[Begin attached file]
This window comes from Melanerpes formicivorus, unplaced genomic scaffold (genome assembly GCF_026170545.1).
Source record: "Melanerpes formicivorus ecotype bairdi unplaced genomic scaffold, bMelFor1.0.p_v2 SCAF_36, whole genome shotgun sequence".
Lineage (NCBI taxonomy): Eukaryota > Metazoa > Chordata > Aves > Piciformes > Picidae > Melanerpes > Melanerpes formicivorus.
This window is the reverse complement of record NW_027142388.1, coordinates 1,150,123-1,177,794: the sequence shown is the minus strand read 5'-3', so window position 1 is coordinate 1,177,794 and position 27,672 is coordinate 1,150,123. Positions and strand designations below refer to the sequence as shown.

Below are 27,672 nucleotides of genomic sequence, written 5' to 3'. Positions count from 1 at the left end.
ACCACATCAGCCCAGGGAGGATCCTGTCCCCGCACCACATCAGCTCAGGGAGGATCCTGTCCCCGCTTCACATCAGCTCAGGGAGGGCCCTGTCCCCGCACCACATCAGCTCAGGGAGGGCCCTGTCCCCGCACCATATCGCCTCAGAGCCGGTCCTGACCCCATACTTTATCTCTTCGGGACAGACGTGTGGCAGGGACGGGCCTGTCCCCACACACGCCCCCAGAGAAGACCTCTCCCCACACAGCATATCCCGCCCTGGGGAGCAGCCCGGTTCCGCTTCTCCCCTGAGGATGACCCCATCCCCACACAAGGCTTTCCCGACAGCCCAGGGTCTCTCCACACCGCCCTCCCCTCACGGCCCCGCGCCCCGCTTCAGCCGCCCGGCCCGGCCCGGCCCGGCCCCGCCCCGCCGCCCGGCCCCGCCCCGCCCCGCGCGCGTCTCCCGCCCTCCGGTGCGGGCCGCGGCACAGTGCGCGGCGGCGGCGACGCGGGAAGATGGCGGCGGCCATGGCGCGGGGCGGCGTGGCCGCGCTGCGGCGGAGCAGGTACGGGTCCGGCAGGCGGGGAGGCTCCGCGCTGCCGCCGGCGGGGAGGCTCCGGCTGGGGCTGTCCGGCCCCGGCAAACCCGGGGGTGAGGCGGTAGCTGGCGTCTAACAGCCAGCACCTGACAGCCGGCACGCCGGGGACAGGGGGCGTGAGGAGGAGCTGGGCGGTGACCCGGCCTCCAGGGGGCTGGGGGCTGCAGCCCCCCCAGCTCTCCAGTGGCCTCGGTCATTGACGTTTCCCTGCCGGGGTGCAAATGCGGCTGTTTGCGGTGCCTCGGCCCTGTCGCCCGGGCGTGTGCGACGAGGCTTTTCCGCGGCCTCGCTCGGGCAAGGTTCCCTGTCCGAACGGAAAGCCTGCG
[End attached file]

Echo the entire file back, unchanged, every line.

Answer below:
This window comes from Melanerpes formicivorus, unplaced genomic scaffold (genome assembly GCF_026170545.1).
Source record: "Melanerpes formicivorus ecotype bairdi unplaced genomic scaffold, bMelFor1.0.p_v2 SCAF_36, whole genome shotgun sequence".
Lineage (NCBI taxonomy): Eukaryota > Metazoa > Chordata > Aves > Piciformes > Picidae > Melanerpes > Melanerpes formicivorus.
This window is the reverse complement of record NW_027142388.1, coordinates 1,150,123-1,177,794: the sequence shown is the minus strand read 5'-3', so window position 1 is coordinate 1,177,794 and position 27,672 is coordinate 1,150,123. Positions and strand designations below refer to the sequence as shown.

Below are 27,672 nucleotides of genomic sequence, written 5' to 3'. Positions count from 1 at the left end.
ACCACATCAGCCCAGGGAGGATCCTGTCCCCGCACCACATCAGCTCAGGGAGGATCCTGTCCCCGCTTCACATCAGCTCAGGGAGGGCCCTGTCCCCGCACCACATCAGCTCAGGGAGGGCCCTGTCCCCGCACCATATCGCCTCAGAGCCGGTCCTGACCCCATACTTTATCTCTTCGGGACAGACGTGTGGCAGGGACGGGCCTGTCCCCACACACGCCCCCAGAGAAGACCTCTCCCCACACAGCATATCCCGCCCTGGGGAGCAGCCCGGTTCCGCTTCTCCCCTGAGGATGACCCCATCCCCACACAAGGCTTTCCCGACAGCCCAGGGTCTCTCCACACCGCCCTCCCCTCACGGCCCCGCGCCCCGCTTCAGCCGCCCGGCCCGGCCCGGCCCGGCCCCGCCCCGCCGCCCGGCCCCGCCCCGCCCCGCGCGCGTCTCCCGCCCTCCGGTGCGGGCCGCGGCACAGTGCGCGGCGGCGGCGACGCGGGAAGATGGCGGCGGCCATGGCGCGGGGCGGCGTGGCCGCGCTGCGGCGGAGCAGGTACGGGTCCGGCAGGCGGGGAGGCTCCGCGCTGCCGCCGGCGGGGAGGCTCCGGCTGGGGCTGTCCGGCCCCGGCAAACCCGGGGGTGAGGCGGTAGCTGGCGTCTAACAGCCAGCACCTGACAGCCGGCACGCCGGGGACAGGGGGCGTGAGGAGGAGCTGGGCGGTGACCCGGCCTCCAGGGGGCTGGGGGCTGCAGCCCCCCCAGCTCTCCAGTGGCCTCGGTCATTGACGTTTCCCTGCCGGGGTGCAAATGCGGCTGTTTGCGGTGCCTCGGCCCTGTCGCCCGGGCGTGTGCGACGAGGCTTTTCCGCGGCCTCGCTCGGGCAAGGTTCCCTGTCCGAACGGAAAGCCTGCG